WLNS TV 6 Lansing: Michigan Roads Getting Worse
Monday, June 16, 2008
It's a bumpy ride on Michigan's roads and it could get worse. That might not surprise anyone who's driven anywhere lately, but a new state report confirms those suspicions. It says the number of Michigan roads in poor condition has nearly doubled since 2004. The number of roads in good or fair condition has fallen by about 10%. The longer we wait to fix those roads, the more expensive it will get. If you thought Michigan's roads were rough and rugged now, just wait. A new state report predicts nearly 45% of the states' paved roads will be in poor condition by 2018.
Bill Shreck, MDOT: "They're finding we have less resources to take care of more and more roads."
Bill Conklin: "We in the road business feel like this is quite urgent."
Bill Conklin heads the Ingham County Road Commission. He says it all comes down to dollars and cents. The road money raised by the state and federal gas tax is going down as gas prices go up and drivers cut back.
Bill Conklin: "Our revenue is tied to the gallon and not the price of gas."
At the same time, road commissions pay those skyrocketing fuel prices, $2 a gallon last year, almost $4 now. That's not all, the cost of raw materials needed to patch up roads, like asphalt, has gone up more than 50% in just the past four years.
Bill Conklin: "Costs continue to chip away at our purchasing power."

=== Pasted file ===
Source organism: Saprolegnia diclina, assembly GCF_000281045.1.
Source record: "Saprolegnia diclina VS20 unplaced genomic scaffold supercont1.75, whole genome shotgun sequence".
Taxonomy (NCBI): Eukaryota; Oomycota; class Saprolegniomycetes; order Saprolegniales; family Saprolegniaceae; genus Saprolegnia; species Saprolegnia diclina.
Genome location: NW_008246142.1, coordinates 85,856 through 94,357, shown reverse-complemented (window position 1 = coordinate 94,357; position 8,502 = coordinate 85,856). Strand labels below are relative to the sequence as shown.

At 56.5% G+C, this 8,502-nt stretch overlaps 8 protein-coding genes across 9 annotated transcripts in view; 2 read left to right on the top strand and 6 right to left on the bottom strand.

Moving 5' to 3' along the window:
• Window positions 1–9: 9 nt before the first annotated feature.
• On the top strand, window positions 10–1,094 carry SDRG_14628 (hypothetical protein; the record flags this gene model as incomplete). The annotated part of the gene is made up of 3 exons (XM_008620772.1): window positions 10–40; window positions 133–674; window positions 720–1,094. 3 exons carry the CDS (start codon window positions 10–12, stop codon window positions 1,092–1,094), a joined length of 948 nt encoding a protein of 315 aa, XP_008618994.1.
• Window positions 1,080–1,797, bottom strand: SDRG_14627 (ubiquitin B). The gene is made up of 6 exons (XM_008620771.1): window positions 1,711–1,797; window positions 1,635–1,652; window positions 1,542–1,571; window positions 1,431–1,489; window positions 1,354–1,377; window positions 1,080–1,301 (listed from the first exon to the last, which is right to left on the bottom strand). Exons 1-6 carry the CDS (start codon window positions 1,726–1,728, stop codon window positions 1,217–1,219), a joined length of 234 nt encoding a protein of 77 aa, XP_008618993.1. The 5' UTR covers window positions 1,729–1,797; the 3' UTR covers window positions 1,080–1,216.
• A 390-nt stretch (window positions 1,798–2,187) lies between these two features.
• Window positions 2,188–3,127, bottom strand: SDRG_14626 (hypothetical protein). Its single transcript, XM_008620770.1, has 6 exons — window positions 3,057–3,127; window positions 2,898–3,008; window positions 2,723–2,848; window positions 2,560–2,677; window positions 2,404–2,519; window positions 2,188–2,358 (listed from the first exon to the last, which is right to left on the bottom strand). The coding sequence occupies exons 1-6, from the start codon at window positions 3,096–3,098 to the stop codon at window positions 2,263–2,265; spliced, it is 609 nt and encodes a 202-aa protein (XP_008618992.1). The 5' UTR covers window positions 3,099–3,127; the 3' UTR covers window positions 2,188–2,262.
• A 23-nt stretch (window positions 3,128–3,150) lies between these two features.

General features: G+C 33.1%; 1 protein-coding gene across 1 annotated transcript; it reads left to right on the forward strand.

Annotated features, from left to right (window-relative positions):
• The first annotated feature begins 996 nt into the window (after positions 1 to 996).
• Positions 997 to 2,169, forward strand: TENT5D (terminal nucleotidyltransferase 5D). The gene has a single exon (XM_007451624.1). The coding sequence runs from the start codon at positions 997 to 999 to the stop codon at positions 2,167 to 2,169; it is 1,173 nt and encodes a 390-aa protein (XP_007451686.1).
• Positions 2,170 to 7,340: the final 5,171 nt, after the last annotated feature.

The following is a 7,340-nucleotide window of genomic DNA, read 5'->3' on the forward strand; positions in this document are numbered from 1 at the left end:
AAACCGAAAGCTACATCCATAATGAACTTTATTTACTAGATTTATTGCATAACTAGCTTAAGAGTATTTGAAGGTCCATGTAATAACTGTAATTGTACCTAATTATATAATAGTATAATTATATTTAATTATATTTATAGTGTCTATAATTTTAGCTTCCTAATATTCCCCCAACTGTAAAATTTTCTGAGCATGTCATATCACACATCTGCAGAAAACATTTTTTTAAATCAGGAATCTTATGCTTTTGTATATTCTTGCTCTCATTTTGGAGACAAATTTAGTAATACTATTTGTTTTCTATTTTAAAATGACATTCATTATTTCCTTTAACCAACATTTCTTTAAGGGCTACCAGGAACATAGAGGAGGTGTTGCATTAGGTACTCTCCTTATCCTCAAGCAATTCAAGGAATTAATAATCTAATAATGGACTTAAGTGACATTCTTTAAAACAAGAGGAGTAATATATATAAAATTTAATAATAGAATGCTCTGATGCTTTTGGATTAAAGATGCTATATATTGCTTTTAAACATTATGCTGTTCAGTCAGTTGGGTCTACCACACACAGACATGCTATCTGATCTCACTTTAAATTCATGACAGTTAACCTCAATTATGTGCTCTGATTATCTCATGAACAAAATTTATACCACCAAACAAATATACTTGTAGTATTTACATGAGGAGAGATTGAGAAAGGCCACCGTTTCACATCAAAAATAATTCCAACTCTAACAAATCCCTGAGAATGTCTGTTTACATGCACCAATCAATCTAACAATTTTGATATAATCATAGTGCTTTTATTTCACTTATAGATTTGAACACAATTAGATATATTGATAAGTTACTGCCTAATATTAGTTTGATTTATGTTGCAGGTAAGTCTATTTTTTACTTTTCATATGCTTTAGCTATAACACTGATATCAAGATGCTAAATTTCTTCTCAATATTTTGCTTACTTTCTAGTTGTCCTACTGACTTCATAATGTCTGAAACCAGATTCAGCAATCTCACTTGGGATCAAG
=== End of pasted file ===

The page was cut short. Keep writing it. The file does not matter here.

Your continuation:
Conklin says the lack of funding means many roads won't get fixed, and the longer they wait, the worse the roads get, and the more it'll cost to fix in the long run.
Bill Conklin: "Because you have to totally dig is out and start from scratch."
He says that means we can either pay now or pay a lot more down the road. Groups like the Michigan infrastructure and transportation association say they've been sounding the alarm about the lack of road funding for years. They say it's time to get creative and look for new ways to bring in more road funding, like increasing driver registration fees or the gas tax.
Mike Nystrom, MI Infrastructure & Transportation Association.: "We've been calling on the Legislature to make this a priority. It has to become a priority, it hurts us economically, public safety, it impacts everyone across the state."
The governor has put together a task force to look at ways to better fund transportation. They'll have their preliminary findings in November.